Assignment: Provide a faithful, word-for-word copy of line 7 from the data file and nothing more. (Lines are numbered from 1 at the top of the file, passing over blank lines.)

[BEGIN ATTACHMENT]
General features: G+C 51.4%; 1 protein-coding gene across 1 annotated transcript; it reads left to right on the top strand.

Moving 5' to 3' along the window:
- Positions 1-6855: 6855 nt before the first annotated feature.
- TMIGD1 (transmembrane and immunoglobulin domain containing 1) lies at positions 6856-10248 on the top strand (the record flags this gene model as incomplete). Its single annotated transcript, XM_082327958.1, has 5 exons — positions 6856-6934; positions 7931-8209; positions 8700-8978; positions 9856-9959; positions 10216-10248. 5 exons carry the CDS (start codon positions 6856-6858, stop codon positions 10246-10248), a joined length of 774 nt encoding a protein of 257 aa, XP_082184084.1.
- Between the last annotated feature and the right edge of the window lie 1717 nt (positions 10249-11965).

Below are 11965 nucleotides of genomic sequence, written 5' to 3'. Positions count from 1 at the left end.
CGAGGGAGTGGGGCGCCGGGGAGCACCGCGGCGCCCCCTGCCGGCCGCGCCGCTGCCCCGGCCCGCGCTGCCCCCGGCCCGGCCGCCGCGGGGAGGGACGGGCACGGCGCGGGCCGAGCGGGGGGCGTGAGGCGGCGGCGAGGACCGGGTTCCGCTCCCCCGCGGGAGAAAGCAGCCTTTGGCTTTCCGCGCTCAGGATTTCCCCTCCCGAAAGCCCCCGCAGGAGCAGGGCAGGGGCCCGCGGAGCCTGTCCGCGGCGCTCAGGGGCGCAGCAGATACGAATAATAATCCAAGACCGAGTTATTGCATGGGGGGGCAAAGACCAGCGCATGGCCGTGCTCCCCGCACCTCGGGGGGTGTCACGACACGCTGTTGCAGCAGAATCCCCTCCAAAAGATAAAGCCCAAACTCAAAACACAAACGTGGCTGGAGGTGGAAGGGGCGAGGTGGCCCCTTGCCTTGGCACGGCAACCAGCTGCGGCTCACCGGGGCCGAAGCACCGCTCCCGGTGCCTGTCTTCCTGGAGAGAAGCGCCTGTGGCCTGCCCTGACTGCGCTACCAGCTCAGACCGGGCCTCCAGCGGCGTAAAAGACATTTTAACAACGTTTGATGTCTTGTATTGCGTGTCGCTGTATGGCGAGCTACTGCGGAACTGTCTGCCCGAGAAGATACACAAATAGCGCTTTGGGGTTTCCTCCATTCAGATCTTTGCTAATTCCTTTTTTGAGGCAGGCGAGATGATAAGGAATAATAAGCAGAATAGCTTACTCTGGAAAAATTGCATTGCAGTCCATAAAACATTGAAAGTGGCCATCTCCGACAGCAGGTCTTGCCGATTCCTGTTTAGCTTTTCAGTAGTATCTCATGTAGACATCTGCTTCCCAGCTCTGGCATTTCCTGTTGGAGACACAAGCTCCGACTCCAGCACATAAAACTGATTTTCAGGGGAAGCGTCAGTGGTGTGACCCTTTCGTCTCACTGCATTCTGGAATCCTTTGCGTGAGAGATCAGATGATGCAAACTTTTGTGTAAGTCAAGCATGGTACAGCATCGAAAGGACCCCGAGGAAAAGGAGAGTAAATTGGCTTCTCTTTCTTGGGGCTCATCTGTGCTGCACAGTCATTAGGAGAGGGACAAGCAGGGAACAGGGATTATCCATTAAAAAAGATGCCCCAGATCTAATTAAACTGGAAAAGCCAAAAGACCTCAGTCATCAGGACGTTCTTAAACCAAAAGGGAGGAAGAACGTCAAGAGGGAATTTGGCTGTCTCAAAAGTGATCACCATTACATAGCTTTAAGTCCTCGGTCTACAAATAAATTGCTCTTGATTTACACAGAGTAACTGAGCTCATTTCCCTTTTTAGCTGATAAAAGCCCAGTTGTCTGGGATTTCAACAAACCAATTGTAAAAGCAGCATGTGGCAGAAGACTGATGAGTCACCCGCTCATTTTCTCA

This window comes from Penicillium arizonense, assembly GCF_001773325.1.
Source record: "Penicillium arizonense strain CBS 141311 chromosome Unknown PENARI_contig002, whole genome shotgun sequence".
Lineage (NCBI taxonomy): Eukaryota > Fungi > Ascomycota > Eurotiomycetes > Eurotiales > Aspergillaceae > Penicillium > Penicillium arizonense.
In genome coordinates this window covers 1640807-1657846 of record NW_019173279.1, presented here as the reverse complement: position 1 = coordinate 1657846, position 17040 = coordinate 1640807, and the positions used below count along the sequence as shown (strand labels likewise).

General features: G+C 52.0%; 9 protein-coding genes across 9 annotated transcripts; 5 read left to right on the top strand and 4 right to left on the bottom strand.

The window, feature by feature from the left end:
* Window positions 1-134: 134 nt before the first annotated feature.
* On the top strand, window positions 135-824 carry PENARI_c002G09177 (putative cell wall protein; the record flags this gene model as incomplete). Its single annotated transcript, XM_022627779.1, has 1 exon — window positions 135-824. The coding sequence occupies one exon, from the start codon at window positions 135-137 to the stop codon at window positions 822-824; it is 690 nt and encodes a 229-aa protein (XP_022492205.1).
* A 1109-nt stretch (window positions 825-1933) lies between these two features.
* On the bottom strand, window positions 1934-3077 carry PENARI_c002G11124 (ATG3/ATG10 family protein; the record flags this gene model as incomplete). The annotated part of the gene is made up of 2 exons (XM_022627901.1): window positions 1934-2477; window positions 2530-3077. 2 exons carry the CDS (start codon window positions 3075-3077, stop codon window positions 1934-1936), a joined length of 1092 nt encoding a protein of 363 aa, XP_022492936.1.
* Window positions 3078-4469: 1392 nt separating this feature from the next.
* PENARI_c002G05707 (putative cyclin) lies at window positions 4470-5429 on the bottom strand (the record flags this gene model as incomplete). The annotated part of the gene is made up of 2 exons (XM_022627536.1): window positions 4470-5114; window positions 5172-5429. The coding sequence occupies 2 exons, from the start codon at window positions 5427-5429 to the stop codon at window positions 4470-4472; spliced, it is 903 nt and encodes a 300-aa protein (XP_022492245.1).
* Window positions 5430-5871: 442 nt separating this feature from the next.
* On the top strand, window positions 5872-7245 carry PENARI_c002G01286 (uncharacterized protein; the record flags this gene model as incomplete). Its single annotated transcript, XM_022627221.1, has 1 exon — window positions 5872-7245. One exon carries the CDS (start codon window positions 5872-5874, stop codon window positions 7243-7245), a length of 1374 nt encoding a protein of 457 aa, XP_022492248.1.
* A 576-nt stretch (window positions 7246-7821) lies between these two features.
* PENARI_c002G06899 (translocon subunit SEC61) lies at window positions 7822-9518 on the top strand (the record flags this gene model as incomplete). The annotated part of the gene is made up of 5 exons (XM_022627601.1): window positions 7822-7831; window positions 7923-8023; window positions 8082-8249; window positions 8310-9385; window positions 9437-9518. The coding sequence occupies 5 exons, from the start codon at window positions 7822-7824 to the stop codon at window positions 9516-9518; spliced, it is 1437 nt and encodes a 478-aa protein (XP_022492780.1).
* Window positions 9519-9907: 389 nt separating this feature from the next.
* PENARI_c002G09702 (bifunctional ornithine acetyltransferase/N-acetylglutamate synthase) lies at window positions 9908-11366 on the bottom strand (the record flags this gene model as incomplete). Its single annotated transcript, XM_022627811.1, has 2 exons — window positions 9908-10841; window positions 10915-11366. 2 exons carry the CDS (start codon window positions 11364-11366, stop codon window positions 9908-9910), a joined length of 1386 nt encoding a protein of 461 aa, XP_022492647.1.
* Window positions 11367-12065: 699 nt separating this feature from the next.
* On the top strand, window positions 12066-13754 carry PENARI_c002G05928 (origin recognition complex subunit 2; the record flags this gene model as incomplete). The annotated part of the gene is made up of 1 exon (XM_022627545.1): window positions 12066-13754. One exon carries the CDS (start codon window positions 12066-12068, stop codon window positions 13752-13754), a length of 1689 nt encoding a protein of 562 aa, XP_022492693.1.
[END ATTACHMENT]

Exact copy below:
CGAGGGAGTGGGGCGCCGGGGAGCACCGCGGCGCCCCCTGCCGGCCGCGCCGCTGCCCCGGCCCGCGCTGCCCCCGGCCCGGCCGCCGCGGGGAGGGACGGGCACGGCGCGGGCCGAGCGGGGGGCGTGAGGCGGCGGCGAGGACCGGGTTCCGCTCCCCCGCGGGAGAAAGCAGCCTTTGGCTTTCCGCGCTCAGGATTTCCCCTCCCGAAAGCCCCCGCAGGAGCAGGGCAGGGGCCCGCGGAGCCTGTCCGCGGCGCTCAGGGGCGCAGCAGATACGAATAATAATCCAAGACCGAGTTATTGCATGGGGGGGCAAAGACCAGCGCATGGCCGTGCTCCCCGCACCTCGGGGGGTGTCACGACACGCTGTTGCAGCAGAATCCCCTCCAAAAGATAAAGCCCAAACTCAAAACACAAACGTGGCTGGAGGTGGAAGGGGCGAGGTGGCCCCTTGCCTTGGCACGGCAACCAGCTGCGGCTCACCGGGGCCGAAGCACCGCTCCCGGTGCCTGTCTTCCTGGAGAGAAGCGCCTGTGGCCTGCCCTGACTGCGCTACCAGCTCAGACCGGGCCTCCAGCGGCGTAAAAGACATTTTAACAACGTTTGATGTCTTGTATTGCGTGTCGCTGTATGGCGAGCTACTGCGGAACTGTCTGCCCGAGAAGATACACAAATAGCGCTTTGGGGTTTCCTCCATTCAGATCTTTGCTAATTCCTTTTTTGAGGCAGGCGAGATGATAAGGAATAATAAGCAGAATAGCTTACTCTGGAAAAATTGCATTGCAGTCCATAAAACATTGAAAGTGGCCATCTCCGACAGCAGGTCTTGCCGATTCCTGTTTAGCTTTTCAGTAGTATCTCATGTAGACATCTGCTTCCCAGCTCTGGCATTTCCTGTTGGAGACACAAGCTCCGACTCCAGCACATAAAACTGATTTTCAGGGGAAGCGTCAGTGGTGTGACCCTTTCGTCTCACTGCATTCTGGAATCCTTTGCGTGAGAGATCAGATGATGCAAACTTTTGTGTAAGTCAAGCATGGTACAGCATCGAAAGGACCCCGAGGAAAAGGAGAGTAAATTGGCTTCTCTTTCTTGGGGCTCATCTGTGCTGCACAGTCATTAGGAGAGGGACAAGCAGGGAACAGGGATTATCCATTAAAAAAGATGCCCCAGATCTAATTAAACTGGAAAAGCCAAAAGACCTCAGTCATCAGGACGTTCTTAAACCAAAAGGGAGGAAGAACGTCAAGAGGGAATTTGGCTGTCTCAAAAGTGATCACCATTACATAGCTTTAAGTCCTCGGTCTACAAATAAATTGCTCTTGATTTACACAGAGTAACTGAGCTCATTTCCCTTTTTAGCTGATAAAAGCCCAGTTGTCTGGGATTTCAACAAACCAATTGTAAAAGCAGCATGTGGCAGAAGACTGATGAGTCACCCGCTCATTTTCTCA